We have now reached a class of objects whose innate power is remote and small, but whose suggested power is transcendent, and whose sublimity is, as such things go, incontrovertible. Were further confirmation of the law we are seeking to establish required, it might be found in the fact that the dead are far more sublime than the living, their innate power being at its nadir, and their suggested power at its zenith. Even a bad eminence partially redeems itself by death, the power to injure being at an end, simple talent or potentiality begets a modicum of awe. The very greatest and best of men are less sublime alive than dead, and by parity of reasoning the most feared and hated are hated and feared a hundredfold more intensely during life than after death. Nothing is too odious or wicked to be attributed to a rival or a foe: so unfavourably suggestive is his conduct that no calumny is too vile to be repeated of him, no motive too base to be insinuated, no intention too vicious to be implied; “envy, hatred, malice, and all uncharitableness” may shower their missiles upon him without end, and nothing too much. After death invective takes a turn; indignation grows more moderate; slander speaks more slowly and less loud; charges are less frequently reiterated, for the enemy is no longer hostile, and the rival no longer threatens; by and by the execrable monster of the past may be brought up as a model of patriotism or magnanimity in comparison with another rival or another foe, and all this comes of the influence of suggested power. The same law holds good, though in a very different degree, of friends and colleagues—of those who are loved and praised and boasted of, be they poets or philosophers, statesmen or scholars; and for this reason, that human nature is fallible and subject to vicissitude: the living therefore are ever unreliable somewhat; we know what they have done, but we cannot tell what they may do; we cannot tell how they may belittle or belie themselves; we have no security for their future conduct but the probability of analogy; we are not certified as to what we must expect of them in the coming years. The moment these persons die, however, they become inexhaustibly sublime; they have now paid all debts; they cannot alter; their sublimity grows as time advances, and years but root and strengthen it; the awe “where death has set his seal, nor age can chill nor rival steal nor falsehood disavow.” Such lives offer us a past which is secured and stereotyped, and to that past we suggest a thousand counterparts.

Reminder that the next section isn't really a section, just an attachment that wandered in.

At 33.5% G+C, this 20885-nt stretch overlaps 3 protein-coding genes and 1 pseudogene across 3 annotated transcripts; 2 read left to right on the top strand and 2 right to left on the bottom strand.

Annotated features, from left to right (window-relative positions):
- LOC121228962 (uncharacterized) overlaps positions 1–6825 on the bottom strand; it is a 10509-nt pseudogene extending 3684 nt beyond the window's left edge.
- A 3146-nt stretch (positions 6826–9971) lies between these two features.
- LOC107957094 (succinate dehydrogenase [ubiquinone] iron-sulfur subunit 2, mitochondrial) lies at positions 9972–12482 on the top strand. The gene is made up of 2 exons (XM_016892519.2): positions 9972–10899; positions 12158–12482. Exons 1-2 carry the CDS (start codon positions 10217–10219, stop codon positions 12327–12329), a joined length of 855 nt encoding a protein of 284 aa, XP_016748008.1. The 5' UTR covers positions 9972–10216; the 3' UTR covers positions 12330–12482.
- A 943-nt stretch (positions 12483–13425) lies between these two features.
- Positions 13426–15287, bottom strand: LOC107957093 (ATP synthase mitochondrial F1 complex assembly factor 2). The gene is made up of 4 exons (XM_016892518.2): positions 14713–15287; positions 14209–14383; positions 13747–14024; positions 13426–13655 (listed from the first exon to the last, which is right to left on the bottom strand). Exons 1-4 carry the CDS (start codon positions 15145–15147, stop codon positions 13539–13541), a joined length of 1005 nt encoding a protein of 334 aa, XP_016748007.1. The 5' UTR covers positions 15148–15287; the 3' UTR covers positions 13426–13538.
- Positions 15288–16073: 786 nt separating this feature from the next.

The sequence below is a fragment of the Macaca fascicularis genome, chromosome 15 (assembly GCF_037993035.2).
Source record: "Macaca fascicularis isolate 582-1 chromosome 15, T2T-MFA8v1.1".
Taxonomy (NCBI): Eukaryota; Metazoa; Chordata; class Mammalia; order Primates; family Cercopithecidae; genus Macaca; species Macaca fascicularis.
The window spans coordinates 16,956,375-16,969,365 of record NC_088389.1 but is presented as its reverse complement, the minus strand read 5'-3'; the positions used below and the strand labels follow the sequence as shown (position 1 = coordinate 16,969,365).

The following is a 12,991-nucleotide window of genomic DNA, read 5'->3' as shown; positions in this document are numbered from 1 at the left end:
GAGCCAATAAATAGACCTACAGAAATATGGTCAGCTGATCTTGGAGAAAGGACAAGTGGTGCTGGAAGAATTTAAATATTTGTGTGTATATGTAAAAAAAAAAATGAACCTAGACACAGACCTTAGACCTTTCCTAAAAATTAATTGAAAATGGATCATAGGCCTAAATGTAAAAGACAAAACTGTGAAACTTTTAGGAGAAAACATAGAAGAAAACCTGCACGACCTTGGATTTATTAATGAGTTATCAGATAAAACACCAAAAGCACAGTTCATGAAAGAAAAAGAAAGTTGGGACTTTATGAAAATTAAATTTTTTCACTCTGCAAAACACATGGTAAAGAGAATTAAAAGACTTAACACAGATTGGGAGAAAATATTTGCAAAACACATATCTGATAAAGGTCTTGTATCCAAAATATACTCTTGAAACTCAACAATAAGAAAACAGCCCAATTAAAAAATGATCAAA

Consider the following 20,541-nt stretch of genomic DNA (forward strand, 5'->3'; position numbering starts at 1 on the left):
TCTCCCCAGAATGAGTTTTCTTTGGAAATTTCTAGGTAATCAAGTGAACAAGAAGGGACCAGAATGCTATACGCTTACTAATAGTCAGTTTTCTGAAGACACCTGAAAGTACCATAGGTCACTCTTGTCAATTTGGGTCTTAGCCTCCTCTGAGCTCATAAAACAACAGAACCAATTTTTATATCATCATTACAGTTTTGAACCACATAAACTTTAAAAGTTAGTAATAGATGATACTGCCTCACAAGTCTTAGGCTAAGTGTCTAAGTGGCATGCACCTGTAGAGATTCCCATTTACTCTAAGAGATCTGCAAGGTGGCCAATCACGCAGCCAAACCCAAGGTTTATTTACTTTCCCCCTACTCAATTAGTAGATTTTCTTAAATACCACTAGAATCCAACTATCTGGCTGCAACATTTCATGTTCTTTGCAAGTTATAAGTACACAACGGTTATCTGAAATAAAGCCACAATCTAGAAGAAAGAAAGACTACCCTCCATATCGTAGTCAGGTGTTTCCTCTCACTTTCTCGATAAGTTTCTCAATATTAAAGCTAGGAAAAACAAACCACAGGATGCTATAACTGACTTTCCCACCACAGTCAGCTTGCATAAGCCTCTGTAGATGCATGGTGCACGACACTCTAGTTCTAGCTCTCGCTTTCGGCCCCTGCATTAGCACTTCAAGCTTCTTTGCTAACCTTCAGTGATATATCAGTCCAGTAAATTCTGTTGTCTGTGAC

The human countenance is capable of displaying, as well as beauty and ugliness, great sublimity. The features which express greatness of genius or of talent, we regard with awe; and in this case, as in every other, sublimity is based on power; and as the innate power of facial features is very small, the sublimity may be very great. This is felt by all, and there is probably more eagerness, curiosity, and excitement exhibited in obtaining a glimpse of a great man's face, than in beholding any other attractive sight in nature: accidents have happened, bones have been broken, lives have been lost, in securing a momentary and distant view of extraordinary men. Sublime countenances are almost always what is called expressive, i.e., they have well-defined traits and lineaments. There are, of course, many expressive faces which are not sublime, but hideous; many that suggest power, but noxious, mischievous, dangerous power. Expressive countenances which denote villany, cruelty, treachery, brutality, ferocity, &c., are not mean or ugly, as was before observed; they are horrible, hideous, abominable. Those that suggest obstinacy, bigotry, selfishness, sensuality, cowardice, mendacity, or other vices, are ugly and disgusting.